The sun was already up as we loaded up the land cruisers for the trip to the pyramids. We left about 730am to try and beat the Saturday morning traffic. Unfortunately, everyone else had the same idea. We got out of Khartoum finally and were heading northeast down a paved highway. I realized it was the first time I had been outside of Khartoum since arriving here almost 2 months ago. It's strange how you get use to a comfort zone like being in a city outside of the United States and then going further to see what's beyond. Our cruiser was packed with cell phones, radios, supplies and a GPS. Before we left I did radio checks with all the gear we were taking. (Always the geek) We brought lunches also since we'd be gone all day. After we were on the road for about 2 hours, I could see where the desert was starting to take over the land. Grass was nonexistent and only small trees and bushes were found. My first glimpse of a camel was followed by the obvious tourist remark of "hey! Look a camel.". We pulled over to stretch our legs and chat with the other folks in the lead cruiser. We all noticed we had pulled off road near a small pyramid about 2 feet high. My initial reaction was "that can't be what we drove out here for". It wasn't. But it sure looked funky sitting a hundred yards from the road. I started my little photo log of the trip there. You can see all the shots I took in the photos section. (not yet, still uploading) We headed out again and with an hour left to go to get to the real pyramids. After more wide open landscape of sand and brush we finally made it. I took out my trusty digital to snap some landscape photos of them from a distance when I heard the one thing that wrecked it all. The battery alarm on the camera. I forgot to pack the second set of batteries and thought this set was still good to go. Over three hours from home and who knows how far from a photomat, I could see this was going to be a long day without a functioning camera. But fortunately, someone had thrown in some spare batteries in the glove box and I was able to get back into the tourist mode. When we drove up to the entrance gate there were a couple of ladies selling their wares. A couple of men also had an assortment of knives, necklaces and other crafts. We said we'd be back after we walked up to the pyramids. It was like something out of an old 40's movie where you see someone searching for lost treasure or crossing the desert. We walked up a large tract of sand and came around the first outcropping of stone. From there you could see several pyramids close together and still intact. Some of them better than others. I talked to who I believe was the local tour guide about the site. We used gestures and a lot of sand to draw in, but I think he explained that the tops were placed over the tombs and to get to them, you had to go inside and down the steps. When pyramids were the rage, the more regal the family the larger the pyramid. It also helped prevent grave robbing from taking place. I hear that Sudan's pyramids are being contested as the oldest compared to Egypt's. I think the jury is still out on it but I mention it here for effect. Sure made the trip seem more exciting. One of the locals was riding a camel and I think liked to hang around to see if tourists wanted to ride it. How can you come all the way to Sudan and not ride a camel. I waited till he lowered the camel before I got in the saddle. The camel sits with it legs folded under him. The joints bend outward so the legs actually have to flip out, back set first then front set. You get the feeling you're going to go over the camel's head first then get thrown back into the saddle as it rises on all 4s. Everyone seemed to miss the comedy of it until I came up with the brilliant yet unoriginal idea of poising for shots with, "hey look over there" (arm out and pointing) or scanning the horizon (with hand shading eyes) or look at me I'm 185lbs of annoyance to the camel. It was starting to get irritated by so many people wanting to get a ride so we stopped and tipped the owner. We headed out after walking around awhile under the afternoon sun. I could already feel the sunburn starting to develop. When we made it back to the gate, we could see about a dozen vendors had set up shop for us. It was hard deciding who to give money to but I did my best to buy a little something from as many as I could. The rest of the group also bought nic nacs and souvenirs. Unfortunately, I was the last one to make it back to the truck so all the vendors latched on to me for one last sale. I shokcron'd my way into the truck and we headed out. The next stop on our trip was just a mile or two off-roading to Royal City. It was a temple built around 3000 years ago. You could still see the walls of it but the roof and surrounding architecture had long since given way to time. The tour guide there and his wife walked us around to several little buildings that were for different purposes. One was for ceremonies and had stone steps leading down into where water use to be. Another was a sauna they used. One stone pedestal looked like it was for sacrifices but the guide said it was for drinking water. Sure looked like something used for beheadings to me. Even had a carved trough along the top for collecting whatever. We walked quite a bit and finally headed back as our hunger was over taking us. We got to the vehicles and drove out of Royal City after tipping our guide. A few miles later we found a spot next to the Nile where we setup to eat. We got there just as a ferry was docking with some camels. A 4x4 was loaded after the camels came off and the ferry headed back across the river. I noticed a couple men and a boy were preparing a lamb about 50 feet away from us. I won't go into detail but we did get to see it beheaded. Too cool. I'd seen my share of that around Iowa but I don't think the others liked it while they were eating. I took some shots of it and the boy noticed me taking pictures. He wanted to see it and keep saying "Pictora" So I got a good one of him and let him see what it looked like. I offered him oreos but he just wanted to see the pictures. One thing I've noticed when taking pictures of Sudanese. No one smiles. It's kinda difficult to get that point across to smile and it looks nicer. Everyone I see is very handsome or has beautiful features but they only smile when you smile back and chat with them. Guess everyone does that but it sure makes photos look like DMV pictures when you're trying to get a great shot. Well we finished eating and headed off for the next stop, Naga. They are stone ruins located about 2 hours back and south of the way we got to the pyramids. As we drove back I played with the GPS someone had and instantly became sold on having one. Not only for the geek factor but I'm worthless without a compass. You can follow the path you took back to the starting point with it. I tracked the way we went back towards Naga and never saw it deviate from the path we came in on. More on the GPS later. Well we got about 35 km from Naga and pulled off the road to go towards a range of rocky hilltops. We drove around it and I noticed a rain storm in the distance. A few drops of water later and we could see where it was going to get messy. The road we were taking was just sand and rock., mostly sand. The rain came upon us and we kept moving forward. The lead truck came upon a dip that was now filled with mud where sand had been sittling. It didn't go fast enough and the rear tires were up to the axle in mud. So remember next time you're driving around Sudan never just take one 4x4. We pulled the cable from the wench on the front of it and hooked it up to the second truck. With a little effort we finally got it out. Then the first truck almost got stuck. But with John, one of my co-workers, driving skills he was able to get it out without any trouble. While all this was going on, some of the nearby farmers came to offer assistance and check out what the strange foreigners were doing. We finally made it to Naga and it was worth it after see the ruins and looking at all the photos I took. Well, we talked to the locals there and donated to the tour guide. I signed the guest book and added my comments under all the Arabic writing. I wonder if anyone will actually read what I put down. We thanked them and headed back out. It was closing in on 500pm and we wanted to get back home. But leaving was another story. The trail we came in on was muddy and hard to tell where the puddles ended and big holes began. The lead car got stuck again and we all jumped out to help. Well, I appointed myself official photographer of the event since everyone else was busy with the wench. We freed the car from the muddy creek and no more than 50 feet later it was stuck again. I think the wench paid for itself on our trip alone. We finally were moving along again after we got the truck out. But then we realized we were off track. The GPS showed the way we came in was to the Northeast. So we started working our way back towards the hilltops. Several brush stumps and potholes later we were back on the trail. On the way out I could see several camps where people had gathered. It looked like they were taking care of camels and goats. I think they setup temporarily and then move on after the herd(?) has fed itself (what's a pack of camels? $3.00. Ok that was too easy). We made it back to the main road and stopped at a small building with Pepsi logos all over it. Everyone grabbed a soda and we sat back in the plastic lawn chairs and tables to talk about the events of the day. When we left we had a problem with one vehicle's battery. But luckily it was just a loose connector on the battery terminal. We were able to drive home and arrive back in Khartoum around 900pm. Of course we spent about an hour of that sitting in stop and go traffic trying to get back into the city. Several times you could see traffic coming towards you on the right and the left sides of the road. We stayed in our line of traffic. I don't say lane, since there wasn't really an official lane we stuck too. When I got within range of the nearest cell tower, my phone went off with several messages. I let everyone know we were ok and the trip was a success. A haboob, dust/rain storm, had come through town so it had messed with traffic. Hence the hour we spent waiting to drive the last 20 miles. When we got back into town we decided it was late and we should just eat at Little Asia, an Indian restaurant. I had been there before and it was becoming my favorite place to eat in Khartoum. After several beverages and a great meal of Chicken Tikha Masala we called it a night. So ends my story of Raiders of the lost Land Cruiser. So long from Mudtown.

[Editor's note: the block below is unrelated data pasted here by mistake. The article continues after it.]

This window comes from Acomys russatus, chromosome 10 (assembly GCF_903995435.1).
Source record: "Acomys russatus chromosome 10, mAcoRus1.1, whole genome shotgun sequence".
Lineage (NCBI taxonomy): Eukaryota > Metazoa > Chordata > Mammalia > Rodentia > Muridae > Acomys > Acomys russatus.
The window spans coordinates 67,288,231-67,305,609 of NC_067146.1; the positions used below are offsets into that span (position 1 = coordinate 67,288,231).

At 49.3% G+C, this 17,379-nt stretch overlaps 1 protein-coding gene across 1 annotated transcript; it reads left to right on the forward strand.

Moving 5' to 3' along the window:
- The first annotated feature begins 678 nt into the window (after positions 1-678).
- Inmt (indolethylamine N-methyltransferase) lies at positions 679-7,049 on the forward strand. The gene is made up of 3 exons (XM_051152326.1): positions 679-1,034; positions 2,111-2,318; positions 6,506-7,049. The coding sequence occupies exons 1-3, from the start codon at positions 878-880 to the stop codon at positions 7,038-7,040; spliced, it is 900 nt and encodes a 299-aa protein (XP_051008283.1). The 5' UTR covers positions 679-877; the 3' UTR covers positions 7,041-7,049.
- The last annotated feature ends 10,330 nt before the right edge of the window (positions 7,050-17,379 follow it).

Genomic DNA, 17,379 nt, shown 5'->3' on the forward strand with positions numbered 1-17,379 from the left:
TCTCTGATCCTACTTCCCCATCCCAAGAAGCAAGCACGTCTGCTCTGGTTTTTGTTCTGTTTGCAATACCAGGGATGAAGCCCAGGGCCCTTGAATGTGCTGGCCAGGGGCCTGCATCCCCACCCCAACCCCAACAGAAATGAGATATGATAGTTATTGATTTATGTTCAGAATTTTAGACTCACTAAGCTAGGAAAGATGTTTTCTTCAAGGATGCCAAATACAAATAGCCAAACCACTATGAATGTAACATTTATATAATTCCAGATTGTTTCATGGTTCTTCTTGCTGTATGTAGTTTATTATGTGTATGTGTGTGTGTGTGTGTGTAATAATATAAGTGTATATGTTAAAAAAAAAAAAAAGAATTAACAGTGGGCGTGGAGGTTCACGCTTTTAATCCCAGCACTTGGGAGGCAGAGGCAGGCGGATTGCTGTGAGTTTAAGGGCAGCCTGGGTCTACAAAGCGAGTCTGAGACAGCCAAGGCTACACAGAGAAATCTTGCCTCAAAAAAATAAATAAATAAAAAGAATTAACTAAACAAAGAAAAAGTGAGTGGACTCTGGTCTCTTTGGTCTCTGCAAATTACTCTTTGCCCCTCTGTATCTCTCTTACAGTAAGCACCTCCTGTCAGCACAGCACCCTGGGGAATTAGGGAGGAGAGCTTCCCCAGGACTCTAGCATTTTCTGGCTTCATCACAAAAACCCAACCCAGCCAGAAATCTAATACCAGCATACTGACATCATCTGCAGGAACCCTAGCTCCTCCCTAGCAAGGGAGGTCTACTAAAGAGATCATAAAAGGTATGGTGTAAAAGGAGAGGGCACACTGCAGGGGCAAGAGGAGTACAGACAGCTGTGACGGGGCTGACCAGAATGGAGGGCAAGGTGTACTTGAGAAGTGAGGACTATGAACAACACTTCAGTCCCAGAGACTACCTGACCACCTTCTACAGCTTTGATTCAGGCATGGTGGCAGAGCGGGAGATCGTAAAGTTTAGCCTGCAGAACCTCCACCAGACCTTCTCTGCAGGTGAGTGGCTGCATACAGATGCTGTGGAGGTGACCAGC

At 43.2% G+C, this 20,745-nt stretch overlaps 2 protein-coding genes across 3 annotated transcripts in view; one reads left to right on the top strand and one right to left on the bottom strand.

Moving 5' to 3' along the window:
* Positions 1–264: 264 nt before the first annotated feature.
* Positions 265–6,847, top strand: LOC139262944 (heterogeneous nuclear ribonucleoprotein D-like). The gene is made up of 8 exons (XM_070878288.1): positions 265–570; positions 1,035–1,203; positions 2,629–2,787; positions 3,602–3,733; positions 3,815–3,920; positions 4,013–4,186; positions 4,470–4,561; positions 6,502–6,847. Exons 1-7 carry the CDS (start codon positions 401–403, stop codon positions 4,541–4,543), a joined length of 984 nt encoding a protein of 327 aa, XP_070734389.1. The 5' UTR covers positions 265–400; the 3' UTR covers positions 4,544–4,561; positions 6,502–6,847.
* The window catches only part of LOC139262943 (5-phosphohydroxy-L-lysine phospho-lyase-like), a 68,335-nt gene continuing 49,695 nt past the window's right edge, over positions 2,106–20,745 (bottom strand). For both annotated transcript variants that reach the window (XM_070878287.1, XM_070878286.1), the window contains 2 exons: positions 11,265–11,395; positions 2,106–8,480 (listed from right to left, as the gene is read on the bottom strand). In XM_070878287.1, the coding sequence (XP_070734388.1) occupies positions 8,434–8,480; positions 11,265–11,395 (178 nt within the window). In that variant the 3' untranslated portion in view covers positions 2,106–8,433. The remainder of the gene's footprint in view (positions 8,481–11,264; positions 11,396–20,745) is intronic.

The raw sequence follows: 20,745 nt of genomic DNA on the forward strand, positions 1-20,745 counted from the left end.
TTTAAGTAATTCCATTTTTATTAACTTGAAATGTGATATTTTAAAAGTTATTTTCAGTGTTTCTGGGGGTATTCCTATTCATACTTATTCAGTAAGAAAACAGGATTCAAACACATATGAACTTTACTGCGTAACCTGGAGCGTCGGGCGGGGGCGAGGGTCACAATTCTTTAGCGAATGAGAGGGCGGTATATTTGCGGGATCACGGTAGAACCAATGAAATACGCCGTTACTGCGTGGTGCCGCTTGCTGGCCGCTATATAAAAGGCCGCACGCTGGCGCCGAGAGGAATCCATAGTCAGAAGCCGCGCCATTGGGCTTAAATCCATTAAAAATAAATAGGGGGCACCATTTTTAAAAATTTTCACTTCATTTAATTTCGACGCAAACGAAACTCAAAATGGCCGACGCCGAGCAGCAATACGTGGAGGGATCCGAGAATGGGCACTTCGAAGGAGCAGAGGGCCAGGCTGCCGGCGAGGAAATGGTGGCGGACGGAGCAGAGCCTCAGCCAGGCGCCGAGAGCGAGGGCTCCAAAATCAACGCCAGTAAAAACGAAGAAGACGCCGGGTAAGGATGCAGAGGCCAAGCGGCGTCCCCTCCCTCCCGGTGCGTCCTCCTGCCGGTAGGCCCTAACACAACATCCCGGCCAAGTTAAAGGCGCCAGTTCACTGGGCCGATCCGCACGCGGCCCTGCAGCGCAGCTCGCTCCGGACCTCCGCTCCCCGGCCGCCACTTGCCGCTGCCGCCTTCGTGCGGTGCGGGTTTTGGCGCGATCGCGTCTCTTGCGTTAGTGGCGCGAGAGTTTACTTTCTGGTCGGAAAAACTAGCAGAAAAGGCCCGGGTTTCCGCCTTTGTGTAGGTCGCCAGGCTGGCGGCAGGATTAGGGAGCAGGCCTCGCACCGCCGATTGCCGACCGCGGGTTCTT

streets of khartoum